Car leasing question: who is responsible for repairs on a leased car?

I expect to get a lot of questions like this:

Perhaps you can address something I saw on Nissan’s site about leasing. I checked their lease deals and it says that the leasee would be responsible for all maintenance and repairs. That is the last thing I want. How do I negotiate that they will be responsible?

It is true – most car manufacturers use the fine print to tell us we are responsible for repairs, maintenance and excessive wear on our newly leased vehicles:

lease repairs maintenance

Yes, the lease contract stipulates that we have to pay for repairs if we crash our vehicle (or rip the leather on our seats)…

Because if the leasing company considers it to be more than normal wear and tear, they have the option to charge us.

But there is a fast and easy way around this… read below for my “hack.”

About maintenance…

This is another magic trick performed by the car industry…

Because I have yet to see any leasing company enforce this or charge a penalty for NOT performing maintenance.

Of course, there are “recommended” maintenances. That is all they are – “recommendations”. They are not mandatory.

Seriously. No one will know if we never changed the oil or replaced the cabin filter.

But even if their maintenance were mandatory, lease cars never need anything more than:

A one-time oil change
Today’s synthetic oil easily last 20,000 to 25,000 miles per change. This means the typical 36,000-mile lease requires just one change. And most leases include 2 FREE oil changes.

If oil changes are not included in the lease deal, here is my oil-change hack…

I grab a coupon for the cheapest oil change I can find. I visit the dealership and ask them to match it. They almost always do. This way, I get a top-notch oil change on the cheap.

Windshield wiper fluid and blade replacement
Blades typically wear out every 6 months, because we use cheap windshield wiper fluid.

To DRASTICALLY extend the life of windshield wiper blades, I use this premium windshield wiper fluid.

Tire rotation
This is the cheapest way to extend the life of our tires. I have this done with my one oil change.

The REAL reason lease companies scare us into “maintenance” is money and profit…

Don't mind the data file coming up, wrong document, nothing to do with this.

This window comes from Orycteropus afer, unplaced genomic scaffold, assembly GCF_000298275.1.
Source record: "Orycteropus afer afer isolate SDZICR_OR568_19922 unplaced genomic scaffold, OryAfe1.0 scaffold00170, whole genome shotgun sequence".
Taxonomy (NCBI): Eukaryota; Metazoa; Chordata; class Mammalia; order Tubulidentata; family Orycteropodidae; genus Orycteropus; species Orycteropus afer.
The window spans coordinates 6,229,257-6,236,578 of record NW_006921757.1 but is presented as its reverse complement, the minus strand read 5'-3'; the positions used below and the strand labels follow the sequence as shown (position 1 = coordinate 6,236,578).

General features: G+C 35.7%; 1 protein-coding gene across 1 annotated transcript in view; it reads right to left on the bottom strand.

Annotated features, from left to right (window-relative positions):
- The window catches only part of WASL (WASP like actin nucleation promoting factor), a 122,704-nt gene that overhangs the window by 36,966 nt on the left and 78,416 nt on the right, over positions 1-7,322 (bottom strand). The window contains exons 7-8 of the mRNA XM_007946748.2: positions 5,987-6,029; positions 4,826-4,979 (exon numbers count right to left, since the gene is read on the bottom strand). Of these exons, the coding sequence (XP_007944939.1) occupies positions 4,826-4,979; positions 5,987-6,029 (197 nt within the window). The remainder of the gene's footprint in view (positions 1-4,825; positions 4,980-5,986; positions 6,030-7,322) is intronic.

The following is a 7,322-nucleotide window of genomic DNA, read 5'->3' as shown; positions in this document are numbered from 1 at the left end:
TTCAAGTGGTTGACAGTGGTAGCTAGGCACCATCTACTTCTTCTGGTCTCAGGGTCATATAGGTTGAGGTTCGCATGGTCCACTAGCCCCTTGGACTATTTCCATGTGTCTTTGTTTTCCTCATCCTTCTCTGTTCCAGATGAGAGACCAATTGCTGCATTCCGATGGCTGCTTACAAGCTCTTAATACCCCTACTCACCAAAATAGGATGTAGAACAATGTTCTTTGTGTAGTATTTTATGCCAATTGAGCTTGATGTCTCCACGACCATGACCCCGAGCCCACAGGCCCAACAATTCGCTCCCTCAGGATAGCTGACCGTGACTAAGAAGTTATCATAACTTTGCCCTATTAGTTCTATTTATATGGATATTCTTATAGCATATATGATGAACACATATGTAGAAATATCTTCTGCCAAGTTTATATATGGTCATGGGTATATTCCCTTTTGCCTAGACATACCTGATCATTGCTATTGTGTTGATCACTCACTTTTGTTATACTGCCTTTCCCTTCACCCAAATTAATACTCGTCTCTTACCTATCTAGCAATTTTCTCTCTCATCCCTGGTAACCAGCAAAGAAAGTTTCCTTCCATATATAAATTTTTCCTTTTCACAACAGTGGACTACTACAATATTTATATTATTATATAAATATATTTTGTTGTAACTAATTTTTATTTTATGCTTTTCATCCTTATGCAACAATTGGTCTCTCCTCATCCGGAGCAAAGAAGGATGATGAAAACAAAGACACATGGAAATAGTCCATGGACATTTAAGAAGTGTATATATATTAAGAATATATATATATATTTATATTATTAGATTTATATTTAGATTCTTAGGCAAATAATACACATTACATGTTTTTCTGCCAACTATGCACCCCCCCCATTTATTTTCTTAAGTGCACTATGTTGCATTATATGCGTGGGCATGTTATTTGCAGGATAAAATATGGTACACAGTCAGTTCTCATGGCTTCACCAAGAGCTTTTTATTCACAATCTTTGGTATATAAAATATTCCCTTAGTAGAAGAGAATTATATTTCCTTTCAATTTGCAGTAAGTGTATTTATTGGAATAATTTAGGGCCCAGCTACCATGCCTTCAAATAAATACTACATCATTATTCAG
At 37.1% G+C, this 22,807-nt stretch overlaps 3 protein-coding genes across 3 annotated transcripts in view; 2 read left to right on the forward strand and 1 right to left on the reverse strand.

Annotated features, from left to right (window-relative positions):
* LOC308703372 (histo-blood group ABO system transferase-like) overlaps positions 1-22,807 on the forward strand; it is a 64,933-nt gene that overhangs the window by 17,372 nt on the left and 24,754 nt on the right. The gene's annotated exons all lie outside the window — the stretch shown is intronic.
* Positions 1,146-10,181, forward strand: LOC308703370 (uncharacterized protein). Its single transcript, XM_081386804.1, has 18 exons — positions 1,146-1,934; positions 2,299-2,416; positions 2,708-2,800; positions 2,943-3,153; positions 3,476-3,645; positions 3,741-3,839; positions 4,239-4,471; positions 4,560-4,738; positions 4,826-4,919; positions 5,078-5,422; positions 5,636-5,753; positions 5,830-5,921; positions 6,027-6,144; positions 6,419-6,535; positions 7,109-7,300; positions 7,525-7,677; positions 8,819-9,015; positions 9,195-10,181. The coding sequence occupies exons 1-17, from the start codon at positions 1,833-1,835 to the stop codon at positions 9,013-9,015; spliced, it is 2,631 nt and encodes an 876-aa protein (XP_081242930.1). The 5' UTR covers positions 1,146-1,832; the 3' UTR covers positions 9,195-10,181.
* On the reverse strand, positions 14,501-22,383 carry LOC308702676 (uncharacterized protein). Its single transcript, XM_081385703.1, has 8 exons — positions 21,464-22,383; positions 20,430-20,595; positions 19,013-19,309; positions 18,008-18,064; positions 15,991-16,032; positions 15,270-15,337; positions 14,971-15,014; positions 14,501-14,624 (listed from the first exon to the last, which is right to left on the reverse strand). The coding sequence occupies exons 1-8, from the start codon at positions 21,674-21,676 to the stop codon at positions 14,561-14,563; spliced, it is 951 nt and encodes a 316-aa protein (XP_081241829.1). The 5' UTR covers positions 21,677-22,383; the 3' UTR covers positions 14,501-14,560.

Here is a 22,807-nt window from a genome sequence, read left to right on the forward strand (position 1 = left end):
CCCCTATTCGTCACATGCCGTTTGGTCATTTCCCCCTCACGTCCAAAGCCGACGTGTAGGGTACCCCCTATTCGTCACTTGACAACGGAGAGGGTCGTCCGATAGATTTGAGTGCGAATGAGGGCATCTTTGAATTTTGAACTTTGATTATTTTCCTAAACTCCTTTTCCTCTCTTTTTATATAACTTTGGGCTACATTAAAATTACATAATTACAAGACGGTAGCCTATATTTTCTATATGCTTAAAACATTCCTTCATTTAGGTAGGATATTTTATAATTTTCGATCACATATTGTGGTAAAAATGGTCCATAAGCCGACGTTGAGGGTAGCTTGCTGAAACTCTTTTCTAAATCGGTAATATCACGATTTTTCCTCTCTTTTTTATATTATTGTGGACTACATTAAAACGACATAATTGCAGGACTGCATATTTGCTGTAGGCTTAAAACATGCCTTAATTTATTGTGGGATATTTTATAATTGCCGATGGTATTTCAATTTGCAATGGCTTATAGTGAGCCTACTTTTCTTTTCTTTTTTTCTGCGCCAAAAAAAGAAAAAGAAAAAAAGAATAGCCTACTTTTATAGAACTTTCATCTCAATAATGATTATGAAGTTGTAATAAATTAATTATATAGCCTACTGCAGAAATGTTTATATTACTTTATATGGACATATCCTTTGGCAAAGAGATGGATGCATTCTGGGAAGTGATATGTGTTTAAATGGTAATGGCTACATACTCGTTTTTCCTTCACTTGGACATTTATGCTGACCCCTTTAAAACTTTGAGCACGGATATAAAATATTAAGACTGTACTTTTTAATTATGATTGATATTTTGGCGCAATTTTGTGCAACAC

Because when we baby our leased car and turn it in, the dealership buys our off-leased car and bank a big-time profit. They “flip it” (usually the same day) and sell it on their used-car lot. They typically average a $4,000- to $5,000 cash profit on this flip.

This is why I almost NEVER trade in my leased car. This is one of the biggest leasing mistakes I see…

Instead, I sell back my off-leased car (to any dealership on the planet) and usually bank a profit.

Anyone can do this. Yet almost no one does.

FAQs

The lease contract says our tires must have at least 3/16″ tread upon turning in our vehicle. Is this true?

It is true.

The lease company makes up their rules.

We sign their contract.

Rules are rules.

But:

Each lease contract allows us to buy the car instead of turning it in. This voids virtually all the rules on the contract…

This is especially useful for those (like me) who drive more than the lease terms spell out…

Also, purchasing the lease helps us out if our car is “dinged up”…

I reveal how to sell back their leased vehicle for a profit about 7 months before the lease end. I find this is the sweet spot when they can sell their vehicle back to the dealership and make a nifty profit.

Do you have any of your famous tips on how to end my lease?

I sure do – sorted by car manufacturer here:

Acura
Alfa Romeo
Audi
BMW
Buick
Cadillac
Chevrolet
Chrysler
Dodge
Fiat
Ford
Genesis
GMC
Honda
Hyundai
INFINITI
Jaguar
Jeep
Kia
Land Rover
Lexus
Lincoln
Mazda
Mercedes-Benz
MINI
Mitsubishi
Nissan
Porsche
RAM
Subaru
Toyota
Volkswagon
Volvo